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Monday 19 December 2016

Project 17 - Swanage Loco Yard

This project has been on the cards for some years, ever since I discovered Small/Micro Layouts built into the Ikea APA storage box*. The layouts appealed to me because I could see the benefits of the small boxed format.
  • Space saving storage
  • Protection from damage and dust.
  • Opportunity to focus on detailed modelling giving results within a reasonable time scale.
Railway operation will be limited of course. Small layouts are best considered where modelling is of more interest than running trains, although shunting layouts are popular and can give satisfying operation in this format.

* Ikea do not currently sell the APA box but it is available on eBay from other suppliers.

Another influence for me undertaking a small layout build is Mikkel's The Farthing Layouts - 'a series of small 00 layouts that show different sections of a GWR junction station'. I like the concept of detailed modelling parts of a large station complex, e.g. a goods shed and siding, with imagination providing the railway landscape between modules.

I had studied Swanage years ago when I scratch built its LSWR water tower for my Misterton Layout (water tower since scrapped) and I always thought that the loco yard in particular would make for an interesting model. Looking at the track plan it needs only 1 metre length for 4mm scale and includes everything from the railway bridge to the back of the engine shed.
There is much here to entertain with a variety of locomotives visiting the yard for refuelling and service and passenger and goods trains passing by at the front, although long holiday passenger trains are a no-no. Perhaps a winter or autumn scene would be appropriate where the Branch two coach passenger train is more evident.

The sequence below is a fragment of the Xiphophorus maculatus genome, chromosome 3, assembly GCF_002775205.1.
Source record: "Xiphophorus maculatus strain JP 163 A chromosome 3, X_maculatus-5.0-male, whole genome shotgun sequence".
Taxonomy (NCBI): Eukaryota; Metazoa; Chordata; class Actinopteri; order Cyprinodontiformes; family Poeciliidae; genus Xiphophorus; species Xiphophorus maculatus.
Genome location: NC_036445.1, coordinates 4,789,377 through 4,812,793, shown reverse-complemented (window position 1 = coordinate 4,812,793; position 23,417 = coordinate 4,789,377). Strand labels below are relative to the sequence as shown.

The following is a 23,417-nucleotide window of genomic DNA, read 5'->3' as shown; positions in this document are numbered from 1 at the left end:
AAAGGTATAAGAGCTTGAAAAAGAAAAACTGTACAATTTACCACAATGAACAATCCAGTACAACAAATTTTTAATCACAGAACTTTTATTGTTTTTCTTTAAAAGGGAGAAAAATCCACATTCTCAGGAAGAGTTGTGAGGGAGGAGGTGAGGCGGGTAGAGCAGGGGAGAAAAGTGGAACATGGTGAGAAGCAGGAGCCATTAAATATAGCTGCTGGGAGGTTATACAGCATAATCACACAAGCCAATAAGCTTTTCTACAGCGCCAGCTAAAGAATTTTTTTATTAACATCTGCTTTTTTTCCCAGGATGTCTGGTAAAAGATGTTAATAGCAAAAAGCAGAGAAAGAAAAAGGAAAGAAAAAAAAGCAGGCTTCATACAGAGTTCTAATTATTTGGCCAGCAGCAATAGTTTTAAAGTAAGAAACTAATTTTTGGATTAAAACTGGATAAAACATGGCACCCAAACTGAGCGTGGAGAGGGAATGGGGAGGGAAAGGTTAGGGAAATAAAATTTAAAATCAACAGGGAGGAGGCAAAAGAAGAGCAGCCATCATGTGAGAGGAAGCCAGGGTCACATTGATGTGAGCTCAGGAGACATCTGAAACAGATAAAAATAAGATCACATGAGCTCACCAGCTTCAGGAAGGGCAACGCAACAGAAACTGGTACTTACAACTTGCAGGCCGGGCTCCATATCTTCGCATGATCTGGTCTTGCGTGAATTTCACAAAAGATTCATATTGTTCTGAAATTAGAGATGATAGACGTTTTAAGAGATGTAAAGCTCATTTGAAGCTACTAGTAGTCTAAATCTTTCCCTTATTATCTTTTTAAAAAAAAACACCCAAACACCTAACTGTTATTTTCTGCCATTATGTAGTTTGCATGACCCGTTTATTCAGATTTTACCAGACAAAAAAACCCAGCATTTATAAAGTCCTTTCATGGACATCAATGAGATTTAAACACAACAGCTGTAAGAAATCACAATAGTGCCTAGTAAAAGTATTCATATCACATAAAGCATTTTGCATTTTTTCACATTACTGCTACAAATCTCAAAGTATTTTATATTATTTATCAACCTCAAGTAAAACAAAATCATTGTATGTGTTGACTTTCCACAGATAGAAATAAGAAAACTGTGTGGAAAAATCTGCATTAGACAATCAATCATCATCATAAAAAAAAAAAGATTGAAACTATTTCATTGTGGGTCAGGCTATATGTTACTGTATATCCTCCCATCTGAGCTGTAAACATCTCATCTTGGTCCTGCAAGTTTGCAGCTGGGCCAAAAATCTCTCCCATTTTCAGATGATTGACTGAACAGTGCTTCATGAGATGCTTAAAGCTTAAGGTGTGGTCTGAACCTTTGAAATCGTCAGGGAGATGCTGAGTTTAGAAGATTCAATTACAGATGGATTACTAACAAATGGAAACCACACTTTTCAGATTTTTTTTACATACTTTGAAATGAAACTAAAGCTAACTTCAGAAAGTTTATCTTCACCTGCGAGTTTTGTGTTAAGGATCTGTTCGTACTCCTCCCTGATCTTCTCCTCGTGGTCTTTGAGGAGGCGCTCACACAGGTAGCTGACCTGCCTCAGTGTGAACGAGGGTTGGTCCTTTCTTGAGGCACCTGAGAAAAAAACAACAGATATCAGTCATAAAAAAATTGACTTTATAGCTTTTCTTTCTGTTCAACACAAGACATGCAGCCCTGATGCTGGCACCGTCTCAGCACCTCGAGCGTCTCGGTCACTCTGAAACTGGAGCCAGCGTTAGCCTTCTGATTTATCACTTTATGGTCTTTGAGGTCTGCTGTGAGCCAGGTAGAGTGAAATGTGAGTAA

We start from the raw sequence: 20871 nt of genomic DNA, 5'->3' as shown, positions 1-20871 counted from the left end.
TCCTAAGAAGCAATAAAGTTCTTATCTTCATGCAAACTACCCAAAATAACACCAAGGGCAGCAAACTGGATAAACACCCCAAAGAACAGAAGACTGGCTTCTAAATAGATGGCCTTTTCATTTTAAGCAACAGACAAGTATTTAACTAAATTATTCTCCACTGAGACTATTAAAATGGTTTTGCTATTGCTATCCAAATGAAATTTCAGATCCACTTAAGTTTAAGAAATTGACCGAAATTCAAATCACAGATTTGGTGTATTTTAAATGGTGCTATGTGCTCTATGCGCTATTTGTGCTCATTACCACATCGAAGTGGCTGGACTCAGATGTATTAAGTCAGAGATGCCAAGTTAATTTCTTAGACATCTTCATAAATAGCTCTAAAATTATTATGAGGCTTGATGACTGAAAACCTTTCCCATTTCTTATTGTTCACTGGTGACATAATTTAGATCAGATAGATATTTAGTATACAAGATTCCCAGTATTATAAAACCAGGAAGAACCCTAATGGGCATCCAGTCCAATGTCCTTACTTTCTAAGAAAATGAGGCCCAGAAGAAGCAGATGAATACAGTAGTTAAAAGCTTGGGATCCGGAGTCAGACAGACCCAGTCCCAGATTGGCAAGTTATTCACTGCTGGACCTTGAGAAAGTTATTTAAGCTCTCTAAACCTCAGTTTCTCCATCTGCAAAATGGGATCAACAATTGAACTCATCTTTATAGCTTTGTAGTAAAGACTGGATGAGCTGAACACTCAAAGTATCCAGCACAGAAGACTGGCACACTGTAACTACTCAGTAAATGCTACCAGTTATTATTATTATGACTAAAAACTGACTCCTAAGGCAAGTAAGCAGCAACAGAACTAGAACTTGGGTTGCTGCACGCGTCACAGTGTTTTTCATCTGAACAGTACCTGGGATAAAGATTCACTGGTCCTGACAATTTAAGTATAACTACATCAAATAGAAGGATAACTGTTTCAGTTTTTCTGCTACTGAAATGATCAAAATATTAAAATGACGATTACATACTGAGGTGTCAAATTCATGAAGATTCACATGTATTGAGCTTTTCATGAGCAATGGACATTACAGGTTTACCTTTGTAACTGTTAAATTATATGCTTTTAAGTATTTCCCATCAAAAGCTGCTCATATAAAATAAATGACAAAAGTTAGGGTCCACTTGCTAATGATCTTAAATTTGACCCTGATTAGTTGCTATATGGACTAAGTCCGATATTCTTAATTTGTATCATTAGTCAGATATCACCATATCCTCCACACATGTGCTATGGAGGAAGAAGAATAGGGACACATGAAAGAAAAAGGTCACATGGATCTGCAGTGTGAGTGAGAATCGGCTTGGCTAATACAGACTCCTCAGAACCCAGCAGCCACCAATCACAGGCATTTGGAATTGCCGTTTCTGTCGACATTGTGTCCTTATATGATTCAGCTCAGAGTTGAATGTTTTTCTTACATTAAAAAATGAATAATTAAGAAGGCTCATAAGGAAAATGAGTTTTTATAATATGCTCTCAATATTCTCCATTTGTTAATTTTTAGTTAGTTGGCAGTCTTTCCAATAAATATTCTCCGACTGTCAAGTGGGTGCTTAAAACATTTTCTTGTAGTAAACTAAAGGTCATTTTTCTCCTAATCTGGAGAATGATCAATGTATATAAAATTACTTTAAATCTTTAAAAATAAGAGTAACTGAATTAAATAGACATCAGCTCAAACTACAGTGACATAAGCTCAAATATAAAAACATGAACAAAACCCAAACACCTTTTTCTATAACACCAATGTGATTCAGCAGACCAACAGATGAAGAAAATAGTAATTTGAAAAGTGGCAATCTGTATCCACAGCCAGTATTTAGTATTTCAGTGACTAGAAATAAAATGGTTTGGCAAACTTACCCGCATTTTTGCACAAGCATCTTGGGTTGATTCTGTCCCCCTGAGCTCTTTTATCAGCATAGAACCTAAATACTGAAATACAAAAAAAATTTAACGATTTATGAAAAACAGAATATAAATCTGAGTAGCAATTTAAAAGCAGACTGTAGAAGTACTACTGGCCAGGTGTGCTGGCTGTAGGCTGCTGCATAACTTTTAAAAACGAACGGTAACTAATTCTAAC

1 metre length is longer than the APA box. My first thought was to make by own APA box to the dimensions I needed so I bought a Lidl/Parkside table saw to prepare the timber that I already had to hand. Unfortunately it broke down after only 5 minutes use and I'm having difficulty getting it replaced under manufacturer warranty.

As I researched further I came across Tim Horn's laser cut baseboard modules made from MDF or ply. Nice modules but more interesting was a comment in a forum -  'make your own from foam board' So, that is what I did.

I was concerned that foam board is not robust but I hedged my bets thinking that the mortice and tenon / jigsaw type construction would give it sufficient rigidity. The dimension of the module is 1000mm x 400mm x 400mm. This required 5 sheets of A1 5mm thick foam board, bought from Hobbycraft for only £14. The basic box shown here required a full day to construct. The top is still to make (it is included in the 5 sheets mentioned) and I want to add a black fascia to the front.

Great care is needed because the foam board marks easily and panels will break if roughly handled. But the cutting of the mortises was a dream with only a sharp knife needed. Panels were glued together using PVA. So far I am happy with the rigidity of the module. Later on I'll need to make fiddle yards for either end using the same methodology.

I'll be posting progress on this Blog but I am not setting a timescale to complete. I'll be modelling as and when I feel like it. Postings therefore, may be more sporadic than the previous Project 16.

To Part 2.

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